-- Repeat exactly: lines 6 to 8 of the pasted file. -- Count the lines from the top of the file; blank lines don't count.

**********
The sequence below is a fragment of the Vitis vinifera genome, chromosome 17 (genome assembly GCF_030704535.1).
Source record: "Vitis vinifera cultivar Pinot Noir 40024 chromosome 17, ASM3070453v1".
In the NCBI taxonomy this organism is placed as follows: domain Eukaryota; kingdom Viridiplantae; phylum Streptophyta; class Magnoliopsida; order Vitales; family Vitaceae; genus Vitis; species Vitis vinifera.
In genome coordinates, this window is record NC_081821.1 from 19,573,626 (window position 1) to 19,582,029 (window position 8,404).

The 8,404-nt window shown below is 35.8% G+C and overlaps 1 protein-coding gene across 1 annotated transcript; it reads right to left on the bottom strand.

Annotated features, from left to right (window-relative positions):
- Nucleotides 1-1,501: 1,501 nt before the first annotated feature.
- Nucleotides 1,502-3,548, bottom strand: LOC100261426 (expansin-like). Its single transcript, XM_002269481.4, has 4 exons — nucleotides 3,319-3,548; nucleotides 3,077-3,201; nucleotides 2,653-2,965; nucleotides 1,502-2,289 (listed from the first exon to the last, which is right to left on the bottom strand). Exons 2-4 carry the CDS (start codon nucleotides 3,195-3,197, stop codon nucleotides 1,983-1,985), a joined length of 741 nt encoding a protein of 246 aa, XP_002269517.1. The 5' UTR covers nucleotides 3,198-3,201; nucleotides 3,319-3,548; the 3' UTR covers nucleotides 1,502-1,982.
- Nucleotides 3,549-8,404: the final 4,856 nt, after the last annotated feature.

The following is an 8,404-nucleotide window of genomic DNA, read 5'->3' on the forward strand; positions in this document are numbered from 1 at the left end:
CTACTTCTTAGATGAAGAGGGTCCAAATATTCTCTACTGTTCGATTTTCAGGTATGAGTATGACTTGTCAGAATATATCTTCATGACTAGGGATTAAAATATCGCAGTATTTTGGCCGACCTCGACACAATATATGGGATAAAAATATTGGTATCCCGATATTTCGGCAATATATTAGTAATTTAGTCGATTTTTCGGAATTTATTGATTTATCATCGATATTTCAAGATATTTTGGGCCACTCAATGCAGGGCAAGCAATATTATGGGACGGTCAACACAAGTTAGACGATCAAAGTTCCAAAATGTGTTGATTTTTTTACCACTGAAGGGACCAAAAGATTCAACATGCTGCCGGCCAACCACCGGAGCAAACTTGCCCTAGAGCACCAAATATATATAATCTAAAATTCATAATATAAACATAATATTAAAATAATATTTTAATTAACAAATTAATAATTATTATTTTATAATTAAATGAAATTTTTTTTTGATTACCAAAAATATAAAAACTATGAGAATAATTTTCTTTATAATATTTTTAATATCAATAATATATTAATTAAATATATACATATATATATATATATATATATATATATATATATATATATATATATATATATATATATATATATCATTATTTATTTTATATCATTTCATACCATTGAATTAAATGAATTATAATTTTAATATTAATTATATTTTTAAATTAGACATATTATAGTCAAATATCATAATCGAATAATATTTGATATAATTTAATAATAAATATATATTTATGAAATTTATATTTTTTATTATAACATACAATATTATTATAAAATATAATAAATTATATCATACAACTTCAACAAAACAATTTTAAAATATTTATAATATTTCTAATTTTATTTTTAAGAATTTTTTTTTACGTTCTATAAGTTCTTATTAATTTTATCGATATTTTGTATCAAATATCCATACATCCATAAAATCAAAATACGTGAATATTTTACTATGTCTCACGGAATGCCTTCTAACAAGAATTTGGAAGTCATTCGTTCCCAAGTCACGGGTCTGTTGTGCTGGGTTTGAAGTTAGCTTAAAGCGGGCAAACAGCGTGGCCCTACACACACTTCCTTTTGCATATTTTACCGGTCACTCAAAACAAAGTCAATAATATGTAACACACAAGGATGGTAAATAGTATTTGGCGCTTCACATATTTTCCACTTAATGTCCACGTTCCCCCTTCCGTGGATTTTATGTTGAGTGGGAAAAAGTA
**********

Annotated features, from left to right (window-relative positions):
- Nucleotides 1-1,501: 1,501 nt before the first annotated feature.
- Nucleotides 1,502-3,548, bottom strand: LOC100261426 (expansin-like). Its single transcript, XM_002269481.4, has 4 exons — nucleotides 3,319-3,548; nucleotides 3,077-3,201; nucleotides 2,653-2,965; nucleotides 1,502-2,289 (listed from the first exon to the last, which is right to left on the bottom strand). Exons 2-4 carry the CDS (start codon nucleotides 3,195-3,197, stop codon nucleotides 1,983-1,985), a joined length of 741 nt encoding a protein of 246 aa, XP_002269517.1. The 5' UTR covers nucleotides 3,198-3,201; nucleotides 3,319-3,548; the 3' UTR covers nucleotides 1,502-1,982.